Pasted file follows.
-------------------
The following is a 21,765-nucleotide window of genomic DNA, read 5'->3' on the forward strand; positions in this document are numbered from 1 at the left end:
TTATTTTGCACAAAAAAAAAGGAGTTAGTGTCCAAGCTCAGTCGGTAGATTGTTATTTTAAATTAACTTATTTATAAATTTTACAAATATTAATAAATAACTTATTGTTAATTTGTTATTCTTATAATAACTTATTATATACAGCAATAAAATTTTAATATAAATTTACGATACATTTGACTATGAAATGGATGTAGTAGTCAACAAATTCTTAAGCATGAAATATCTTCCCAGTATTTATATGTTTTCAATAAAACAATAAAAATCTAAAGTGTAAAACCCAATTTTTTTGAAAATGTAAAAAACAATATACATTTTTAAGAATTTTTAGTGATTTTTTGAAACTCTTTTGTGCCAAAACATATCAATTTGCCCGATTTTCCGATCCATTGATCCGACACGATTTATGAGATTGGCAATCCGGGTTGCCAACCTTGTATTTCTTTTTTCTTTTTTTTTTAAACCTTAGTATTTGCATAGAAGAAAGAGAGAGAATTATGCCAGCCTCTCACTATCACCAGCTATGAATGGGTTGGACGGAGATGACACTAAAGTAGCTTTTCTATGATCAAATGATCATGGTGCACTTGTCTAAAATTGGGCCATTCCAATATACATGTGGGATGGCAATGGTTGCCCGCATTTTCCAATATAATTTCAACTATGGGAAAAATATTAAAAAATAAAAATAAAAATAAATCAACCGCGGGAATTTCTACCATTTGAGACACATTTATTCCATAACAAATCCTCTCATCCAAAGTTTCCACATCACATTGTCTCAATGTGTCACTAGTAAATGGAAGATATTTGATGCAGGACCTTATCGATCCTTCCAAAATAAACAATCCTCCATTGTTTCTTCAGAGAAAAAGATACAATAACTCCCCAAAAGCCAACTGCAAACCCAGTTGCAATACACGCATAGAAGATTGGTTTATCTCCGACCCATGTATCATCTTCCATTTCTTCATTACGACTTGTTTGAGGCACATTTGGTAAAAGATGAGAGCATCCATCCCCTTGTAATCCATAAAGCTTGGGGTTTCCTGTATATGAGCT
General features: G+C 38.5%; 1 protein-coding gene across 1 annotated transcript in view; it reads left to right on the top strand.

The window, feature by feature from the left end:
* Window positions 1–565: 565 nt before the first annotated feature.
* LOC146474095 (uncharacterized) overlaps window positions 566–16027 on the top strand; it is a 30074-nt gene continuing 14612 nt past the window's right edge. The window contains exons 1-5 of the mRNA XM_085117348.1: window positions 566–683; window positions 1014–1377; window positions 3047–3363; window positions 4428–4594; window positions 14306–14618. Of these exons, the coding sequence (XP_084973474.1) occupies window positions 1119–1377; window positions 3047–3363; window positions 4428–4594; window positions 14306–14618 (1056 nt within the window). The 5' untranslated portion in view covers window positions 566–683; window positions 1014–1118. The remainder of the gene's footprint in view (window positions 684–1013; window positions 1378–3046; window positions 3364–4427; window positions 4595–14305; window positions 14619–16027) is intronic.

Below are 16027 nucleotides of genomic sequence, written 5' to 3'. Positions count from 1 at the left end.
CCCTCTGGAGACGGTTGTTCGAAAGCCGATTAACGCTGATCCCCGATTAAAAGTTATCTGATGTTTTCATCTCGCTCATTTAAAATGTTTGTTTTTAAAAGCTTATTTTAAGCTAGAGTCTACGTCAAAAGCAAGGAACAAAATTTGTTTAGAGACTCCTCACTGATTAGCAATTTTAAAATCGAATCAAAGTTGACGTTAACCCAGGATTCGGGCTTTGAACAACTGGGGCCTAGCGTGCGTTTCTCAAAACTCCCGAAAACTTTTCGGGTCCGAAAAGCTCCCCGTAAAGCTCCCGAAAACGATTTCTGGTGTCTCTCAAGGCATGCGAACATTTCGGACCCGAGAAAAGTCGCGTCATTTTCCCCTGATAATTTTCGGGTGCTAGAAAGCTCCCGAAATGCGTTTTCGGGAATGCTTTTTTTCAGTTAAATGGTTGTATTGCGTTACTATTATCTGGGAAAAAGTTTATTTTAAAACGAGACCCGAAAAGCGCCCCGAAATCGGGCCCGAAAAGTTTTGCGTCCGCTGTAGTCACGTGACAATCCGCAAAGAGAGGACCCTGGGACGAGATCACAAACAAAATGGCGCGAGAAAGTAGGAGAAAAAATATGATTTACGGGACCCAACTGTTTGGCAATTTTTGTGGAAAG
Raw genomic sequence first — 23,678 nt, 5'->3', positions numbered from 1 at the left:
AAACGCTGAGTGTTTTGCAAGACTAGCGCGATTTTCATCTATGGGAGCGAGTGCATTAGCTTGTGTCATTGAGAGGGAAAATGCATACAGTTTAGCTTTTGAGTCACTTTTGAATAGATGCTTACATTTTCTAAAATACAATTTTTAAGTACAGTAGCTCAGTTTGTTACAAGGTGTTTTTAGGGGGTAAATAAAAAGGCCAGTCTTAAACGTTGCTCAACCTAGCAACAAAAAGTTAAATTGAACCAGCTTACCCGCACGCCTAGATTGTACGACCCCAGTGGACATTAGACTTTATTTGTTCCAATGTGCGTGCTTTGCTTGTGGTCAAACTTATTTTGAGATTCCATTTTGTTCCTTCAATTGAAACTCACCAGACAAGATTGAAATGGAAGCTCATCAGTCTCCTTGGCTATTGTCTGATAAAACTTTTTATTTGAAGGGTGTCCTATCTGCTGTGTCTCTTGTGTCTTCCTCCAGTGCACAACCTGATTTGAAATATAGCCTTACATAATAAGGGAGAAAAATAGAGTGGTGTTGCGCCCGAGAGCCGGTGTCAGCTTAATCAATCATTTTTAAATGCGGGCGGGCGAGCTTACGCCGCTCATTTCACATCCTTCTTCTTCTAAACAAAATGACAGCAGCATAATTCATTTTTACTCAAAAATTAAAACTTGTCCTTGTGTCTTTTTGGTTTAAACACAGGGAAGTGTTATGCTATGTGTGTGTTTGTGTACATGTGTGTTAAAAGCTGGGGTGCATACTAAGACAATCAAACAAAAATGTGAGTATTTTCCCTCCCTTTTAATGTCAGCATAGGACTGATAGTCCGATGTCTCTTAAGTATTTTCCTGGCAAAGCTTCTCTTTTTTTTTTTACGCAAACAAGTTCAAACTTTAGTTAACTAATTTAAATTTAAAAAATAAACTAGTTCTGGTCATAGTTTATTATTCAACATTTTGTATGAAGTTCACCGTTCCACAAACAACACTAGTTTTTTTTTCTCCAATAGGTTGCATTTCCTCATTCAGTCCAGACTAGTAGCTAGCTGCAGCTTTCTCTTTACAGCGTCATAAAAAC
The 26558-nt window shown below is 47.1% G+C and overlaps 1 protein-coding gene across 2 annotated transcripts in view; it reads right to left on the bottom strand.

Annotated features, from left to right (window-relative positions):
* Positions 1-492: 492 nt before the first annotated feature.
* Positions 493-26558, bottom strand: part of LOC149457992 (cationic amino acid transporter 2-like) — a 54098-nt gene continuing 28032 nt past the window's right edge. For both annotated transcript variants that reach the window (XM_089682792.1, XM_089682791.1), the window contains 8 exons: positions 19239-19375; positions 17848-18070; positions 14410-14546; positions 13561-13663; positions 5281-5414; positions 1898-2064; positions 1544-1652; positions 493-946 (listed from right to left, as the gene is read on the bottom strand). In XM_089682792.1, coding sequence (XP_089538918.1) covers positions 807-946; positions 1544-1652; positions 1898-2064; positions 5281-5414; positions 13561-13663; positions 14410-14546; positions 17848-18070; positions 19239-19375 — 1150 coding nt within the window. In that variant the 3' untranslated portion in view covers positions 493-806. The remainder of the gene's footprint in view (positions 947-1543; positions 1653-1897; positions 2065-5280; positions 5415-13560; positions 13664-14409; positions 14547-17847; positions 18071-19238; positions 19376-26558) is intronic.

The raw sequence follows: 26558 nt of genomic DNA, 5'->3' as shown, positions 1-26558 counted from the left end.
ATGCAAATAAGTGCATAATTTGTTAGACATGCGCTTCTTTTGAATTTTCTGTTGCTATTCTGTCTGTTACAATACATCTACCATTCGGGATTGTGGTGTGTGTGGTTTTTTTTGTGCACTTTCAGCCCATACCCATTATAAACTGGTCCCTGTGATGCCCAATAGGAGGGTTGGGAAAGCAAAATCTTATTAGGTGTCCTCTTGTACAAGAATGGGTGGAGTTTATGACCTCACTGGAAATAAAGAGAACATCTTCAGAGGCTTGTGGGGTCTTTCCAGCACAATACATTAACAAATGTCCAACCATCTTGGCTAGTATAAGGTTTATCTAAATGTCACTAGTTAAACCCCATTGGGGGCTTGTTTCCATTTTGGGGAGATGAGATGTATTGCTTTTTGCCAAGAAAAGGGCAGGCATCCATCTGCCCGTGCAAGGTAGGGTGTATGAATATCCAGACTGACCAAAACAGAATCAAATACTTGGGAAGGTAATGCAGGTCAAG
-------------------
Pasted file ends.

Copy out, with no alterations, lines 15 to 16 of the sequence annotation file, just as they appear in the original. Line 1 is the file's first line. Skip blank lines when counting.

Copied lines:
The raw sequence follows: 26558 nt of genomic DNA, 5'->3' as shown, positions 1-26558 counted from the left end.
ATGCAAATAAGTGCATAATTTGTTAGACATGCGCTTCTTTTGAATTTTCTGTTGCTATTCTGTCTGTTACAATACATCTACCATTCGGGATTGTGGTGTGTGTGGTTTTTTTTGTGCACTTTCAGCCCATACCCATTATAAACTGGTCCCTGTGATGCCCAATAGGAGGGTTGGGAAAGCAAAATCTTATTAGGTGTCCTCTTGTACAAGAATGGGTGGAGTTTATGACCTCACTGGAAATAAAGAGAACATCTTCAGAGGCTTGTGGGGTCTTTCCAGCACAATACATTAACAAATGTCCAACCATCTTGGCTAGTATAAGGTTTATCTAAATGTCACTAGTTAAACCCCATTGGGGGCTTGTTTCCATTTTGGGGAGATGAGATGTATTGCTTTTTGCCAAGAAAAGGGCAGGCATCCATCTGCCCGTGCAAGGTAGGGTGTATGAATATCCAGACTGACCAAAACAGAATCAAATACTTGGGAAGGTAATGCAGGTCAAG